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Japan Lines up for the Xbox One… Sort Of

by Ron Duwell | September 5, 2014September 5, 2014 11:30 am PST

Microsoft launched the Xbox One in Japan this week, and the country is still recovering from nobody even realizing. Seriously, I didn’t even know until after the fact. No advertisements on TV or anything of the sort. It just… it happened? Really?

Japanese gaming site Inside was on location at the midnight launch event in downtown Tokyo, which went off happily enough. However, a photo collection it gathered from lines around the next day by Kotaku shows pretty much what you would expect from the enthusiasm of the Xbox brand name in Japan. Yes, it’s a work day, and true, the PlayStation 4 isn’t exactly lighting up the charts in its home country either, but deep down inside, we all kind of expected this.

These depressing empty queues are not exactly the kind of insanity you see for a Yokai Watch or a Dragon Quest game, are they? It can be argued that people shop on the Internet nowadays, but once you’ve come and seen kids and adults alike line up for video games or pretty much any new product like they do in Japan, you’ll lose your footing on that argument.

For what it’s worth, Microsoft did a pretty decent job in the first year of the Xbox One trying to score some points with the Japanese audience. It picked up Panzer Dragoon creator Yukio Futatsugi and gave him the opportunity to work his magic in a spiritual successor Crimson Dragon. A remake of his cult hit Phantom Dust was also announced at E3 last year.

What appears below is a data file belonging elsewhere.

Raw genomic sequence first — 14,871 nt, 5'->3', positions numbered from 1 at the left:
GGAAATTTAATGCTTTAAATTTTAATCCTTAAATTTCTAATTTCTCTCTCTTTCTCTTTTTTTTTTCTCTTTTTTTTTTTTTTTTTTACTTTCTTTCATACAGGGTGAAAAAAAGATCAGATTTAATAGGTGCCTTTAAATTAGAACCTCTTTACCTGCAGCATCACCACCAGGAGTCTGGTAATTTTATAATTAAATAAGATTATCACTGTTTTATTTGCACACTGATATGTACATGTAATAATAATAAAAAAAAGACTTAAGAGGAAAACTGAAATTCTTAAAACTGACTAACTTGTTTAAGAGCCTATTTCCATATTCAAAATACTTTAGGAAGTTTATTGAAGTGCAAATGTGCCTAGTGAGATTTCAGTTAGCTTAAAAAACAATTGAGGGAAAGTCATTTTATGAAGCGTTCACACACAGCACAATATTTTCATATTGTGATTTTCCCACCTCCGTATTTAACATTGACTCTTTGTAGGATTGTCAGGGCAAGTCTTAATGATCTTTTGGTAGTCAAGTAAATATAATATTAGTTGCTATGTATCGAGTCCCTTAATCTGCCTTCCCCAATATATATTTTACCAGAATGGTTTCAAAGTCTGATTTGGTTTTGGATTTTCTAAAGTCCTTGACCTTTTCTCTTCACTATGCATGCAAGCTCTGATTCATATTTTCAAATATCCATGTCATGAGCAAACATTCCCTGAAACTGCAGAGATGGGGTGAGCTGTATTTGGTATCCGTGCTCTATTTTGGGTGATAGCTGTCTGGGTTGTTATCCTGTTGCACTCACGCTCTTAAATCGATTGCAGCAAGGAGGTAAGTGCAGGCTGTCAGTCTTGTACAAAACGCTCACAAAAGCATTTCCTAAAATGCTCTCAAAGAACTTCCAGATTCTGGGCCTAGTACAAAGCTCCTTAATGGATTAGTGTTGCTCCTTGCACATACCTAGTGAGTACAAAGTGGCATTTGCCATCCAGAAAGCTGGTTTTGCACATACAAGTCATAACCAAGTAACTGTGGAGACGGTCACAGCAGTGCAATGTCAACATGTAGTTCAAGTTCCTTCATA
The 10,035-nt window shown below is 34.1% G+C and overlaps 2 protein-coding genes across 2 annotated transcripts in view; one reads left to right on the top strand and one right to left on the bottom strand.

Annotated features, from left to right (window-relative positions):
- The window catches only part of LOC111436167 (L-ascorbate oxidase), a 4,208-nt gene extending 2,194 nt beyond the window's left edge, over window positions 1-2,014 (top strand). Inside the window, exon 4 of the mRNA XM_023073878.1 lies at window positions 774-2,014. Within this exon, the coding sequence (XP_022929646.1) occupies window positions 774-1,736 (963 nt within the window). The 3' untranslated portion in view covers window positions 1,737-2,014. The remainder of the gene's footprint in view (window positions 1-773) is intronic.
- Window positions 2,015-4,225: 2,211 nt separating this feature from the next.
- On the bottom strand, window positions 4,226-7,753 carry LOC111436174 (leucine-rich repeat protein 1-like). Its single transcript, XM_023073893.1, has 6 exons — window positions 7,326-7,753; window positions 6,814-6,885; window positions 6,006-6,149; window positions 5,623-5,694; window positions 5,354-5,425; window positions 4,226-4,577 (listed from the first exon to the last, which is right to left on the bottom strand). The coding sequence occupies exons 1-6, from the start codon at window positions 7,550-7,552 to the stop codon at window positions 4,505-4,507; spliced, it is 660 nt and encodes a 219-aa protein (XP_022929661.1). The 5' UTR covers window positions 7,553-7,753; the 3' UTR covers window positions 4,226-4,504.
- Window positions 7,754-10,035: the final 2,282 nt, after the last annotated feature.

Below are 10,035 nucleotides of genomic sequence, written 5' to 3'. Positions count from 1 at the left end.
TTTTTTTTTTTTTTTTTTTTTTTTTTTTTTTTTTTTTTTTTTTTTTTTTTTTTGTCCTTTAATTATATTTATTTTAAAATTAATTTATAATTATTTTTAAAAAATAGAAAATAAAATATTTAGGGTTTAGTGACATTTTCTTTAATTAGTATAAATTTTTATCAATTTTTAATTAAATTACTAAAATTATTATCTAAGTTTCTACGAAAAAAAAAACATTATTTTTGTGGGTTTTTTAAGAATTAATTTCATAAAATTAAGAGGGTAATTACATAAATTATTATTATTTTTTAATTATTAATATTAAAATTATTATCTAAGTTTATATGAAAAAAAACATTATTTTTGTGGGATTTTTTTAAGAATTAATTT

Microsoft also scored Deadly Premonition writer/director  Hidetaka “SWERY” Suehiro for the Kinect powered D4, and it even snagged the big fish of the bunch, Devil May Cry and Bayonetta creator Hideki Kamiya of Platinum Games, for the Xbox One exclusive action game, Scalebound.

Again, it’s a decent attempt that doesn’t seem to have paid off as well as Microsoft might have liked. I don’t think its any coincidence that the day before the Xbox One’s release, Sony held a “pre-TGS 2014 press conference” announcing that the PlayStation 4 would finally pick up with the Japanese catered releases like Persona 5, Dragon Quest: Heroes, Ys, Disgaea 5, Hot Shots Golf, and Yakuza Zero.

You know, just to twist the knife even before it went in.

It’s not unexpected, but if it is any consolation, I still really want to play Scalebound and D4 if I ever pick up an Xbox One. Japan just hasn’t and will never come around to the brand name.

Kotaku

Ron Duwell

Ron has been living it up in Japan for the last decade, and he has no intention of leaving this technical wonderland any time soon. When he's not...

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